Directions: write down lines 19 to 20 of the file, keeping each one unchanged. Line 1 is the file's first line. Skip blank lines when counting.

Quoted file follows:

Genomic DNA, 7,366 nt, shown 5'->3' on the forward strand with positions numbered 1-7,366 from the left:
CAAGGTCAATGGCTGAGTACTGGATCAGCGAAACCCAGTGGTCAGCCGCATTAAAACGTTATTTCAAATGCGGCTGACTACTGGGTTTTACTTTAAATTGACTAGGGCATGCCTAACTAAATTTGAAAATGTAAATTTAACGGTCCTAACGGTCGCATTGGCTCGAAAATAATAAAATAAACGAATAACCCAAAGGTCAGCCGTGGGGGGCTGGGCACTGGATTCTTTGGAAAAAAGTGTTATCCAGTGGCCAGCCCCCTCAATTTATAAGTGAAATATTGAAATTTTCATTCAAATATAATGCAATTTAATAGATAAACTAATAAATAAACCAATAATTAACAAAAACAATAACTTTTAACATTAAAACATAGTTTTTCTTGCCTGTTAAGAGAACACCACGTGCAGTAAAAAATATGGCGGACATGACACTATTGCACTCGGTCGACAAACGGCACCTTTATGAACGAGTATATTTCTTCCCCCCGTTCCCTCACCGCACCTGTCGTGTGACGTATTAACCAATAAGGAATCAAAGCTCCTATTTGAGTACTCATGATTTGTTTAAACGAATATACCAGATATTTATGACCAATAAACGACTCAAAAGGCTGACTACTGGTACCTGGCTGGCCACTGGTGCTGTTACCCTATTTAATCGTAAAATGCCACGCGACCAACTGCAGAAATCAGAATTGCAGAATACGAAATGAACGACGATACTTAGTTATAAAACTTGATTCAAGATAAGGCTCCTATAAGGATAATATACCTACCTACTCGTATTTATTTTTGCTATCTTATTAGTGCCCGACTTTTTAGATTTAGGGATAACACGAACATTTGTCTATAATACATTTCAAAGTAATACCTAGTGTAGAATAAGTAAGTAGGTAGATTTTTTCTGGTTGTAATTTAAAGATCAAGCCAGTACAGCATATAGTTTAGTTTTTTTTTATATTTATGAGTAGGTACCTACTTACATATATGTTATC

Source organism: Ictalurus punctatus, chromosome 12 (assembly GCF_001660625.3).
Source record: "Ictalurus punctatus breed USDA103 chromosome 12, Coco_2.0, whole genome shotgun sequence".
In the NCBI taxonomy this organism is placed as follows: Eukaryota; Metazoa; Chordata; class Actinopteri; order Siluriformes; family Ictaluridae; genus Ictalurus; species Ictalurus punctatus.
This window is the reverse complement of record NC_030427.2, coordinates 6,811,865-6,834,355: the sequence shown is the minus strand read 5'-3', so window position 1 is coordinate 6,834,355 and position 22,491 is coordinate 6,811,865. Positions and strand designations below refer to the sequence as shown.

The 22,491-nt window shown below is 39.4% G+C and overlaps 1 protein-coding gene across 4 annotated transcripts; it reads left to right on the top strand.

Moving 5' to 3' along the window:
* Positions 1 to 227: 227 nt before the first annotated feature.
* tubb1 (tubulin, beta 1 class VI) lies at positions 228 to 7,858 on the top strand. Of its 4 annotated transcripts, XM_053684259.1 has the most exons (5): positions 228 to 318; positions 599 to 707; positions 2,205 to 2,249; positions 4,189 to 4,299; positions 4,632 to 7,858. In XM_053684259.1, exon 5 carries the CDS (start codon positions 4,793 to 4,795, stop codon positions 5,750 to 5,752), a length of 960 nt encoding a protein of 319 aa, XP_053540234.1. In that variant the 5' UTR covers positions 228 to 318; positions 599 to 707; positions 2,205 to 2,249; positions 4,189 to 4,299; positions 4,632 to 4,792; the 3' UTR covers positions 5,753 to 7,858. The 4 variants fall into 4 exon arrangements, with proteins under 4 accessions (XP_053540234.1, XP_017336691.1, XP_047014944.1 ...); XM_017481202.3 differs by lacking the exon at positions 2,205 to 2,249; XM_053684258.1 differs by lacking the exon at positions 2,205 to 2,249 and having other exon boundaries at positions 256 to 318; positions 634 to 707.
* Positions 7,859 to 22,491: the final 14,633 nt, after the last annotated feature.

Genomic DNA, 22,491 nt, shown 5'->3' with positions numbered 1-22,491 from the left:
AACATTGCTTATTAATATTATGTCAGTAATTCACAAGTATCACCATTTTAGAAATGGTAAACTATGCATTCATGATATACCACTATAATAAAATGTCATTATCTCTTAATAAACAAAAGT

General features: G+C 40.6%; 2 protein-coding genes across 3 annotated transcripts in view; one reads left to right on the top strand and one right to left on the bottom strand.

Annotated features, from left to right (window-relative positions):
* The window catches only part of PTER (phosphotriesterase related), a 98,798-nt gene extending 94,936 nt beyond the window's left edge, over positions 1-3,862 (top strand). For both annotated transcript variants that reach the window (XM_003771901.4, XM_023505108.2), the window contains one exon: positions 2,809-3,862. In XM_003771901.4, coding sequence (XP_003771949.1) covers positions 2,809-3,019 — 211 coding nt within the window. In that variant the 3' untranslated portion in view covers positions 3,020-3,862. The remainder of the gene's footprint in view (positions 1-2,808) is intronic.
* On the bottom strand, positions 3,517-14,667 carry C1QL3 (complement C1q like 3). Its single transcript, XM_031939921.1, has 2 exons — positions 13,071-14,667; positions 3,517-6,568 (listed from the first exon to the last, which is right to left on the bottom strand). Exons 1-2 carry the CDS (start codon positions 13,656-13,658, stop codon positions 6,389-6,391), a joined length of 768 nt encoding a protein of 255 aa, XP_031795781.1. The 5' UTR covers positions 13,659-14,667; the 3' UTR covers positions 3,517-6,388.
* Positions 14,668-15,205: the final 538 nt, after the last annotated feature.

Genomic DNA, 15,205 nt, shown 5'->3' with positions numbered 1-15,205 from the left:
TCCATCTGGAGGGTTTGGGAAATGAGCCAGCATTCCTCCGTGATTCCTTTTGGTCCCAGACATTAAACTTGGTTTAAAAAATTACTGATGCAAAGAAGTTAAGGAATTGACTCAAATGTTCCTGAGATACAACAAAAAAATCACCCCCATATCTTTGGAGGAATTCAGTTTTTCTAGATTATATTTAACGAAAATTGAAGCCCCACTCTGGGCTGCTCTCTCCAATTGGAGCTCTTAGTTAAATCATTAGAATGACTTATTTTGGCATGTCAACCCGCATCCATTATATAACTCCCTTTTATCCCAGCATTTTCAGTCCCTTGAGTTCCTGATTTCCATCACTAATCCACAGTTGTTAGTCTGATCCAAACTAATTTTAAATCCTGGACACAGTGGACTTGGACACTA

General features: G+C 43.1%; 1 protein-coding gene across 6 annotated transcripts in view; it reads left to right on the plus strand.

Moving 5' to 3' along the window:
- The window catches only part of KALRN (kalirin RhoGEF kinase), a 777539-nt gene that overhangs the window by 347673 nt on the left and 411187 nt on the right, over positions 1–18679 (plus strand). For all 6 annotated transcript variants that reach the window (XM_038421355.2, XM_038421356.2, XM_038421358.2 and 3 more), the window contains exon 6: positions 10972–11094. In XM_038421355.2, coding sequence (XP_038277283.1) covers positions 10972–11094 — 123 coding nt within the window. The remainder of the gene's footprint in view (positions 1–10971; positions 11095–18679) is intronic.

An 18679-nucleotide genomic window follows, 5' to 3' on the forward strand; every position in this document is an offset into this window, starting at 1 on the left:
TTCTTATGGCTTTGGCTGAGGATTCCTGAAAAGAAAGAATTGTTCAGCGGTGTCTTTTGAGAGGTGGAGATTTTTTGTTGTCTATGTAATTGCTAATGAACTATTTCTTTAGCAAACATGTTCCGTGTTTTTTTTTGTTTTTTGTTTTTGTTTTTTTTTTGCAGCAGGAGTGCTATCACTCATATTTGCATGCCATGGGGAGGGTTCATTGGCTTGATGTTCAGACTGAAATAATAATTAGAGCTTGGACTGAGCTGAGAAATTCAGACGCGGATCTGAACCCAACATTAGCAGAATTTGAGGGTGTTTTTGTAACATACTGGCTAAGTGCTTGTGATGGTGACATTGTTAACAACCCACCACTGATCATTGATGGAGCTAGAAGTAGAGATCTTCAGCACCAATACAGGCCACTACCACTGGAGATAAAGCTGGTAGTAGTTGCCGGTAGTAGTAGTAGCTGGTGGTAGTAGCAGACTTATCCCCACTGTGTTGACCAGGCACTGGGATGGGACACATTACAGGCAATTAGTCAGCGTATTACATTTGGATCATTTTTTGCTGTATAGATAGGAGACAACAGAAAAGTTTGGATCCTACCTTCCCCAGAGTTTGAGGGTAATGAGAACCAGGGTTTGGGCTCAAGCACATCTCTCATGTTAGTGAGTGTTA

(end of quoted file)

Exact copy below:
Genomic DNA, 15,205 nt, shown 5'->3' with positions numbered 1-15,205 from the left:
TCCATCTGGAGGGTTTGGGAAATGAGCCAGCATTCCTCCGTGATTCCTTTTGGTCCCAGACATTAAACTTGGTTTAAAAAATTACTGATGCAAAGAAGTTAAGGAATTGACTCAAATGTTCCTGAGATACAACAAAAAAATCACCCCCATATCTTTGGAGGAATTCAGTTTTTCTAGATTATATTTAACGAAAATTGAAGCCCCACTCTGGGCTGCTCTCTCCAATTGGAGCTCTTAGTTAAATCATTAGAATGACTTATTTTGGCATGTCAACCCGCATCCATTATATAACTCCCTTTTATCCCAGCATTTTCAGTCCCTTGAGTTCCTGATTTCCATCACTAATCCACAGTTGTTAGTCTGATCCAAACTAATTTTAAATCCTGGACACAGTGGACTTGGACACTA